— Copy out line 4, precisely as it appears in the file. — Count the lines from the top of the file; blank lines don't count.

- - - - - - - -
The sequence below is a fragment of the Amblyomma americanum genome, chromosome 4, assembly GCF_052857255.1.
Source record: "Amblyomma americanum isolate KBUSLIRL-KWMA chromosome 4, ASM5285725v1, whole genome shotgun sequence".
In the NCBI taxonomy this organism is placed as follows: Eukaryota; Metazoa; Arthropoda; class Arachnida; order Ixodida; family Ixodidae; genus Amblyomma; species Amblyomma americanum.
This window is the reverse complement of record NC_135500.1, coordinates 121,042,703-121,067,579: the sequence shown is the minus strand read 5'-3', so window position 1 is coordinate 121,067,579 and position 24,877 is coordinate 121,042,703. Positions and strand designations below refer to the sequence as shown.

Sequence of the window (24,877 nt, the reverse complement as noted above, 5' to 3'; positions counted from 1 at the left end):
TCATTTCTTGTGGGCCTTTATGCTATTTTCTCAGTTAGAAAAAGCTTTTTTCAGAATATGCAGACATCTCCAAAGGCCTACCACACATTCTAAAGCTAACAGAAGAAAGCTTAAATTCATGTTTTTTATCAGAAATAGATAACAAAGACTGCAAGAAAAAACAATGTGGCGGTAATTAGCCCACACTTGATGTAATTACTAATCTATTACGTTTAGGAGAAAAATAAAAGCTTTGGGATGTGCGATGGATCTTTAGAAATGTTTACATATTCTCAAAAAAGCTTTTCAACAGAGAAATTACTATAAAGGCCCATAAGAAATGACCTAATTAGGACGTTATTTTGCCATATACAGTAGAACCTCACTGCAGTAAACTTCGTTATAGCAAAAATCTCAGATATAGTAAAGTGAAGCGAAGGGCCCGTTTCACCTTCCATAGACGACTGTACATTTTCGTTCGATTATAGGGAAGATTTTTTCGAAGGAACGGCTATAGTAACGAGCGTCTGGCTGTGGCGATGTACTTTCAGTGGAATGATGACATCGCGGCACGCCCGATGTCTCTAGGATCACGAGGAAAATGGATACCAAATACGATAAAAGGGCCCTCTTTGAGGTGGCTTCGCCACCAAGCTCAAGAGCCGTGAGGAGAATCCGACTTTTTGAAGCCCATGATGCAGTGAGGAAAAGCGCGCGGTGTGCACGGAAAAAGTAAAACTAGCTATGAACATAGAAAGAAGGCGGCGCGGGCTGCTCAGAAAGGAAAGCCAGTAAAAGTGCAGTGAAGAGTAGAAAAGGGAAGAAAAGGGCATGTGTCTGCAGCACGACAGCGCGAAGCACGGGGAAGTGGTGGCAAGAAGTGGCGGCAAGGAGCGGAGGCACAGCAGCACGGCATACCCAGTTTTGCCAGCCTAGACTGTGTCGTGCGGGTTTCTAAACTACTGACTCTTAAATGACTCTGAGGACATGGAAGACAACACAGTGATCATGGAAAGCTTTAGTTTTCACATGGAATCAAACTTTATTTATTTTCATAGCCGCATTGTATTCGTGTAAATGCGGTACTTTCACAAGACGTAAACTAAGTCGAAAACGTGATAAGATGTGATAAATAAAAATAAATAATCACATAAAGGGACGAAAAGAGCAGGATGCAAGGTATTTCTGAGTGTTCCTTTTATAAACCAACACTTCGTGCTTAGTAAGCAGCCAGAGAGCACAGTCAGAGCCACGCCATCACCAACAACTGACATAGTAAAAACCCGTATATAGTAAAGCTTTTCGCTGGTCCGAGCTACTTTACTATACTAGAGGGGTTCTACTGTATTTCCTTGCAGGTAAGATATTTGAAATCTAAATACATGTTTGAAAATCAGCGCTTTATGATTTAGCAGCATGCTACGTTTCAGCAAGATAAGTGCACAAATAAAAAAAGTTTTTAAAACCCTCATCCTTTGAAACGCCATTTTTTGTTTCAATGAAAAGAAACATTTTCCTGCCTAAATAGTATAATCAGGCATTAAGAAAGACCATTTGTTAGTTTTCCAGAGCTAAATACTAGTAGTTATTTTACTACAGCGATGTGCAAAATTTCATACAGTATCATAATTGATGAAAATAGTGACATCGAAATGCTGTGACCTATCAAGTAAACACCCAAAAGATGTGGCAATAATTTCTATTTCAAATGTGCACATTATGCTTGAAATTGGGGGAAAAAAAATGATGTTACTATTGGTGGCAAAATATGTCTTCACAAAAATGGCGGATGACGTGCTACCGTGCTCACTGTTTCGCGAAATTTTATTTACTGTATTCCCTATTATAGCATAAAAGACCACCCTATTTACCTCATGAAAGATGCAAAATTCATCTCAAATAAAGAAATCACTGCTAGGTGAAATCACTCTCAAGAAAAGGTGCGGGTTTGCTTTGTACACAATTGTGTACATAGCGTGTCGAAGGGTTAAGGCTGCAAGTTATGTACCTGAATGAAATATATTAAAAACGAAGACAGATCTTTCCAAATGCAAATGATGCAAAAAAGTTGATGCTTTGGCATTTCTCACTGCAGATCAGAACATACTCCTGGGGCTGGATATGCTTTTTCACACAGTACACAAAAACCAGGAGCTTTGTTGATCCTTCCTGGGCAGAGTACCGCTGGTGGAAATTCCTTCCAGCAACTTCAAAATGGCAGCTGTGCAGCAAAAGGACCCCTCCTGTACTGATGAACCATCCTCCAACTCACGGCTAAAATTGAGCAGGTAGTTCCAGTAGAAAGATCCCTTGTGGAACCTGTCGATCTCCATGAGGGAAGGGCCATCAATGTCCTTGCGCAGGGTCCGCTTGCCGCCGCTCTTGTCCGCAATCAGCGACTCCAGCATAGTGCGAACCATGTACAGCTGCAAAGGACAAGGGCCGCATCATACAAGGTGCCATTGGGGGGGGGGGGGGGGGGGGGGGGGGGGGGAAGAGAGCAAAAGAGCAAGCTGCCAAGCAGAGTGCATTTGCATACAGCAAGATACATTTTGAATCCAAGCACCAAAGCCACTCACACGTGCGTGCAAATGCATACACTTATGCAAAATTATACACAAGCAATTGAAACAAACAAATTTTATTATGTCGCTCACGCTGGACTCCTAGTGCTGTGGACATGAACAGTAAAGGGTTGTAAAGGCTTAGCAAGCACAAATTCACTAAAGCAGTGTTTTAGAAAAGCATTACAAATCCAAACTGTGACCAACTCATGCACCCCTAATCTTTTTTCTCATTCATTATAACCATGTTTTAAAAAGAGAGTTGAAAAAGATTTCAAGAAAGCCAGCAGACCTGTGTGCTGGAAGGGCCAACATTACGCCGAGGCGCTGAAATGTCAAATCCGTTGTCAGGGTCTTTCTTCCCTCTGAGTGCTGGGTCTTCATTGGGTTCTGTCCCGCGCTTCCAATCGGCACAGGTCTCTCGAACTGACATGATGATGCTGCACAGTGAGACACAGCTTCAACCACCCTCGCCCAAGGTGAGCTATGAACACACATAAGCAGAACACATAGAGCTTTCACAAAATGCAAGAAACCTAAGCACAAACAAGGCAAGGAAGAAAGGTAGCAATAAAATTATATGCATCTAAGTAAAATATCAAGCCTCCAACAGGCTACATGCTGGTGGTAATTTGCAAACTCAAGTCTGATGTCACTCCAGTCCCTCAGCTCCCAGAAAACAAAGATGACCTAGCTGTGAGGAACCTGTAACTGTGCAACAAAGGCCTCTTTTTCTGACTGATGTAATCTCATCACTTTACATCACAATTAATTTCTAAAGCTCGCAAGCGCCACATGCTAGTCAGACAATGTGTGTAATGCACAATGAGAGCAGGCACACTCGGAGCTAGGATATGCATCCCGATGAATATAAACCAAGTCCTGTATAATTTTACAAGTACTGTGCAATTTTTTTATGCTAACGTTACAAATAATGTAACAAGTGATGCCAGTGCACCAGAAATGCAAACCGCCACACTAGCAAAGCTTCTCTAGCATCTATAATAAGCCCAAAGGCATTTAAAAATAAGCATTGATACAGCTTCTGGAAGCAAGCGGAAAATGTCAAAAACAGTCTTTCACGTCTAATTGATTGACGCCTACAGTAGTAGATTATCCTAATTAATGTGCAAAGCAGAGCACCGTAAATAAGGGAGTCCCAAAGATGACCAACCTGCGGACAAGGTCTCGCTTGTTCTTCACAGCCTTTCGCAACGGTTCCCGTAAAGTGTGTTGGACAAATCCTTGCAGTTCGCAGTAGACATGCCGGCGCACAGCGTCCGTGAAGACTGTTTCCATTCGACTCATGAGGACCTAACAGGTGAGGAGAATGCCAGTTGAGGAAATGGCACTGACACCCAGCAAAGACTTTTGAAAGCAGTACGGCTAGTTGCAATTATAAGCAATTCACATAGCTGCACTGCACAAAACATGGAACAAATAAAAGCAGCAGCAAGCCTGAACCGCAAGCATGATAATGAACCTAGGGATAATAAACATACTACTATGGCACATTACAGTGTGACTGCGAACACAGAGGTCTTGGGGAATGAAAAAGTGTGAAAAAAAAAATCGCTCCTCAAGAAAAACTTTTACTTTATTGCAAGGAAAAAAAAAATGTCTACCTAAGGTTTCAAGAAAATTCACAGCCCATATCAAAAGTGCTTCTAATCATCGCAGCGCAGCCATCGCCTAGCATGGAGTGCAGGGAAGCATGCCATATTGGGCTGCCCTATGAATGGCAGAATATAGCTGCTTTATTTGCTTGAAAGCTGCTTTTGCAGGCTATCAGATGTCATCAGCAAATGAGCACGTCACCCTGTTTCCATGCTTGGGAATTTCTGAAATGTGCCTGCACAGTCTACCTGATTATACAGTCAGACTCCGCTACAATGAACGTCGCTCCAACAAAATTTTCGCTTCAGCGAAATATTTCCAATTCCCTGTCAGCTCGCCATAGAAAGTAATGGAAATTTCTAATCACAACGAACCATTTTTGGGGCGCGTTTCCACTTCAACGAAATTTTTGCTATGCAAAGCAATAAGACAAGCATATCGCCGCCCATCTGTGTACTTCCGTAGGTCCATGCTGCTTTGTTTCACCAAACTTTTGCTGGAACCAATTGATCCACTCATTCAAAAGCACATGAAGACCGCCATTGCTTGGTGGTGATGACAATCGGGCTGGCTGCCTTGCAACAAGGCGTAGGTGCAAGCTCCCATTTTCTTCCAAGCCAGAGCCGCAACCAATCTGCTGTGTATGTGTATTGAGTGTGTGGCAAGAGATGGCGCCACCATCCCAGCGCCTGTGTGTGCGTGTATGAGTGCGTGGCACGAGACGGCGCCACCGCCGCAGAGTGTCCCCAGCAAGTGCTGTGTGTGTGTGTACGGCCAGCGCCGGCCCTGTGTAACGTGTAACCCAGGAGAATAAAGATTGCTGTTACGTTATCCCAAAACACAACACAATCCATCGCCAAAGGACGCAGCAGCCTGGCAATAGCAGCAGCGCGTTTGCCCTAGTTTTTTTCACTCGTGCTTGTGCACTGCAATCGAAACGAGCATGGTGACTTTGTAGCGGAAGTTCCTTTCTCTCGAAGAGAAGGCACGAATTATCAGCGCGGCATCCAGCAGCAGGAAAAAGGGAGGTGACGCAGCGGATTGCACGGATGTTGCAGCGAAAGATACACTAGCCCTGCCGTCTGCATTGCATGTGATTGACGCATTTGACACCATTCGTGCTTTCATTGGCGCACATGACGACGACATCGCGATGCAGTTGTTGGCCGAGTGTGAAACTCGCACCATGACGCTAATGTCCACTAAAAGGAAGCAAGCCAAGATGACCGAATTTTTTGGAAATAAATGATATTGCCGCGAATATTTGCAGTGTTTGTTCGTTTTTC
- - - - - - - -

This window is the reverse complement of record NC_135500.1, coordinates 121,042,703-121,067,579: the sequence shown is the minus strand read 5'-3', so window position 1 is coordinate 121,067,579 and position 24,877 is coordinate 121,042,703. Positions and strand designations below refer to the sequence as shown.